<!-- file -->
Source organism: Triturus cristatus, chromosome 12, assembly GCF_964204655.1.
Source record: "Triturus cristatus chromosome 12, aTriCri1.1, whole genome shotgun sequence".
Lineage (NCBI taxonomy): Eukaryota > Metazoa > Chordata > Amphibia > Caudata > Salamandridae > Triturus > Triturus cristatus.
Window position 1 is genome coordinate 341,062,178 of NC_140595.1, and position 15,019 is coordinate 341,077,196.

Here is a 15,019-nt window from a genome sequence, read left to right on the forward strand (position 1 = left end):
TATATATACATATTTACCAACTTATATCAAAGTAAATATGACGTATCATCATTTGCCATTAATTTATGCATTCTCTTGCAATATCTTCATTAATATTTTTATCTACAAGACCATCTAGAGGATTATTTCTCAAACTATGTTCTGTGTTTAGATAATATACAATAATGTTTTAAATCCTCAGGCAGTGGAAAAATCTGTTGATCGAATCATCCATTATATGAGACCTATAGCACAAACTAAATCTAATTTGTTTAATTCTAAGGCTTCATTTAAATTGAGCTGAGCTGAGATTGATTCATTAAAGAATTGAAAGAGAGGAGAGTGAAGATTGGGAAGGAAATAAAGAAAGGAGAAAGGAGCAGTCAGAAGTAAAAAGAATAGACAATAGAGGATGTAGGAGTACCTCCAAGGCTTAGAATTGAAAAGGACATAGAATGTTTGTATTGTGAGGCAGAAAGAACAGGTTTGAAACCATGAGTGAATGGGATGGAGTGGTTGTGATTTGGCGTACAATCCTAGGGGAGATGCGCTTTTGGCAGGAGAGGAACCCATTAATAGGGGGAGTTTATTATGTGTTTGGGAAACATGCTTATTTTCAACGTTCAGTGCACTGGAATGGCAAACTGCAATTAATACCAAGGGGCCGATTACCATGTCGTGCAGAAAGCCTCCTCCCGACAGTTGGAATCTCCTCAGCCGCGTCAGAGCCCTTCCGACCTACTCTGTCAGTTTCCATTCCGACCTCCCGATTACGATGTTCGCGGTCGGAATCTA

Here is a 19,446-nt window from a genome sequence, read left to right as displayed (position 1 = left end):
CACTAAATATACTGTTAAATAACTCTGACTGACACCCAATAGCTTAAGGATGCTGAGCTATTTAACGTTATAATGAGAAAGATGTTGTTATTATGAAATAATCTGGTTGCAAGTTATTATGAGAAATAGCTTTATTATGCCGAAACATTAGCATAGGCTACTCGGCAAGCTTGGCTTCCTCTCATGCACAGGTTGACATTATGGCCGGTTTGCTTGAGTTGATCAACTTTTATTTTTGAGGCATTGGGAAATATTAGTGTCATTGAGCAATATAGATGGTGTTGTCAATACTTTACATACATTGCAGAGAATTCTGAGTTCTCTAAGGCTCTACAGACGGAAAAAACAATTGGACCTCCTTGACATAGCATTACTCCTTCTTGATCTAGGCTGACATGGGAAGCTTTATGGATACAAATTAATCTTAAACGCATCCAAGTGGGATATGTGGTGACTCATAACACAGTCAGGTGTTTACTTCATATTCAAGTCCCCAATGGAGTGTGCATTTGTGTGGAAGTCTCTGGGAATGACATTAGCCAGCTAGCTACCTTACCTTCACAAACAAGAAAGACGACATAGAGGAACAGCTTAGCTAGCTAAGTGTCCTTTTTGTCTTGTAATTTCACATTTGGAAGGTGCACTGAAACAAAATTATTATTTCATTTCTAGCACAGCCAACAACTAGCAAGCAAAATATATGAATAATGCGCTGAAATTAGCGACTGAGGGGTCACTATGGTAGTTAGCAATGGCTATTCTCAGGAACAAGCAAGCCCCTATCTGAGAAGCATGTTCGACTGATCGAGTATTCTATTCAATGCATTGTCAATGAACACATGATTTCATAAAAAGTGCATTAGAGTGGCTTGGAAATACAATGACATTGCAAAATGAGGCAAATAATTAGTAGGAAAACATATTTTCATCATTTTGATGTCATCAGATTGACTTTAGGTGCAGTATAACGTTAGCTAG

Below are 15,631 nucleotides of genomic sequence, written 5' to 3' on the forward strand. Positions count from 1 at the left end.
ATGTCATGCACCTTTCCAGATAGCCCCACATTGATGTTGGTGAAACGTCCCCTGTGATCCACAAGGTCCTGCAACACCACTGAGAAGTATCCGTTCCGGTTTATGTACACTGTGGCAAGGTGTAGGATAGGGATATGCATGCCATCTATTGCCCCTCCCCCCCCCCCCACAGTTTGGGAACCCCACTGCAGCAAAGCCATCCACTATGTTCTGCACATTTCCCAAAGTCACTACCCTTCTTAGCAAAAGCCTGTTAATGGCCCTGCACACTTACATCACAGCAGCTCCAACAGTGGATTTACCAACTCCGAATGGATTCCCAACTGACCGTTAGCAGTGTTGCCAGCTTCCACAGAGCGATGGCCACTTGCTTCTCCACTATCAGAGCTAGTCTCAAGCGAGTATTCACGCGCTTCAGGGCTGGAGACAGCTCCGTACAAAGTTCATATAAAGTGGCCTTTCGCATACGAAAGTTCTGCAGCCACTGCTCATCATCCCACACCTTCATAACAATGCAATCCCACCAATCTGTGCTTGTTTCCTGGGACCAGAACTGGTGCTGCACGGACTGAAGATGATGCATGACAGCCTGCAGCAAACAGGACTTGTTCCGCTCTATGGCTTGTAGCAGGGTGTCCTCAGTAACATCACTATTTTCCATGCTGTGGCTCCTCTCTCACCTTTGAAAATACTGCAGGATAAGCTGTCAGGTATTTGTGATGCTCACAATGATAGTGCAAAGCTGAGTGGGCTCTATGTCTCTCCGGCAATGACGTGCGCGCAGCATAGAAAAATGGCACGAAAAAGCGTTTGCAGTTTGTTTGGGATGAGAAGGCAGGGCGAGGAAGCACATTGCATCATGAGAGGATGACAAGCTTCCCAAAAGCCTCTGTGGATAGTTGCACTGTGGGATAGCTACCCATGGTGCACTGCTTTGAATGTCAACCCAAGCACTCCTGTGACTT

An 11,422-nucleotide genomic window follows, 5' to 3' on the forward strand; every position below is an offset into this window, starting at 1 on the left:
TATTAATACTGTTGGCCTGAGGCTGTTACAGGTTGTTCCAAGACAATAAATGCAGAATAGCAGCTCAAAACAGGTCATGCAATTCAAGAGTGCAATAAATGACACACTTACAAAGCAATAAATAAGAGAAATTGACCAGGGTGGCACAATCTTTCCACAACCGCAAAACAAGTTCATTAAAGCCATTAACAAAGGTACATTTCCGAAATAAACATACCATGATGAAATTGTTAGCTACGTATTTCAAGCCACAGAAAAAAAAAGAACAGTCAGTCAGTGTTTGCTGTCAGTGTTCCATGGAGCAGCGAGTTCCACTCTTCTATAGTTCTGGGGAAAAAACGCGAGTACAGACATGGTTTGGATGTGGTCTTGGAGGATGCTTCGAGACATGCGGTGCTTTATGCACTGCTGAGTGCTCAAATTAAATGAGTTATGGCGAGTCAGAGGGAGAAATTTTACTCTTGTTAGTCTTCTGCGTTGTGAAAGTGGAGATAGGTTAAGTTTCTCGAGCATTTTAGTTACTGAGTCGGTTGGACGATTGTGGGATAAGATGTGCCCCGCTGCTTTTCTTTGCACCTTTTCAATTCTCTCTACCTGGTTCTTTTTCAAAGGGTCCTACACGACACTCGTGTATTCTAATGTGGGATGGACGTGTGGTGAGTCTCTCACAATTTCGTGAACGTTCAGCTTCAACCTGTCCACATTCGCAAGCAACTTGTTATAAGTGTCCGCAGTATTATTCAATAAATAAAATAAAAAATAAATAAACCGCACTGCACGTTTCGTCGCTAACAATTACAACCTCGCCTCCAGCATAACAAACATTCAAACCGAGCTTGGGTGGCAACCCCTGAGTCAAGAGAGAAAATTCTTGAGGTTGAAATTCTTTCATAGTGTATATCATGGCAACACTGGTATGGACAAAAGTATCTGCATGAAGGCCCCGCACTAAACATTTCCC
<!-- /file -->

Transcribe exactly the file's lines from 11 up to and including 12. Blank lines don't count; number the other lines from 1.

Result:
An 11,422-nucleotide genomic window follows, 5' to 3' on the forward strand; every position below is an offset into this window, starting at 1 on the left:
TATTAATACTGTTGGCCTGAGGCTGTTACAGGTTGTTCCAAGACAATAAATGCAGAATAGCAGCTCAAAACAGGTCATGCAATTCAAGAGTGCAATAAATGACACACTTACAAAGCAATAAATAAGAGAAATTGACCAGGGTGGCACAATCTTTCCACAACCGCAAAACAAGTTCATTAAAGCCATTAACAAAGGTACATTTCCGAAATAAACATACCATGATGAAATTGTTAGCTACGTATTTCAAGCCACAGAAAAAAAAAGAACAGTCAGTCAGTGTTTGCTGTCAGTGTTCCATGGAGCAGCGAGTTCCACTCTTCTATAGTTCTGGGGAAAAAACGCGAGTACAGACATGGTTTGGATGTGGTCTTGGAGGATGCTTCGAGACATGCGGTGCTTTATGCACTGCTGAGTGCTCAAATTAAATGAGTTATGGCGAGTCAGAGGGAGAAATTTTACTCTTGTTAGTCTTCTGCGTTGTGAAAGTGGAGATAGGTTAAGTTTCTCGAGCATTTTAGTTACTGAGTCGGTTGGACGATTGTGGGATAAGATGTGCCCCGCTGCTTTTCTTTGCACCTTTTCAATTCTCTCTACCTGGTTCTTTTTCAAAGGGTCCTACACGACACTCGTGTATTCTAATGTGGGATGGACGTGTGGTGAGTCTCTCACAATTTCGTGAACGTTCAGCTTCAACCTGTCCACATTCGCAAGCAACTTGTTATAAGTGTCCGCAGTATTATTCAATAAATAAAATAAAAAATAAATAAACCGCACTGCACGTTTCGTCGCTAACAATTACAACCTCGCCTCCAGCATAACAAACATTCAAACCGAGCTTGGGTGGCAACCCCTGAGTCAAGAGAGAAAATTCTTGAGGTTGAAATTCTTTCATAGTGTATATCATGGCAACACTGGTATGGACAAAAGTATCTGCATGAAGGCCCCGCACTAAACATTTCCC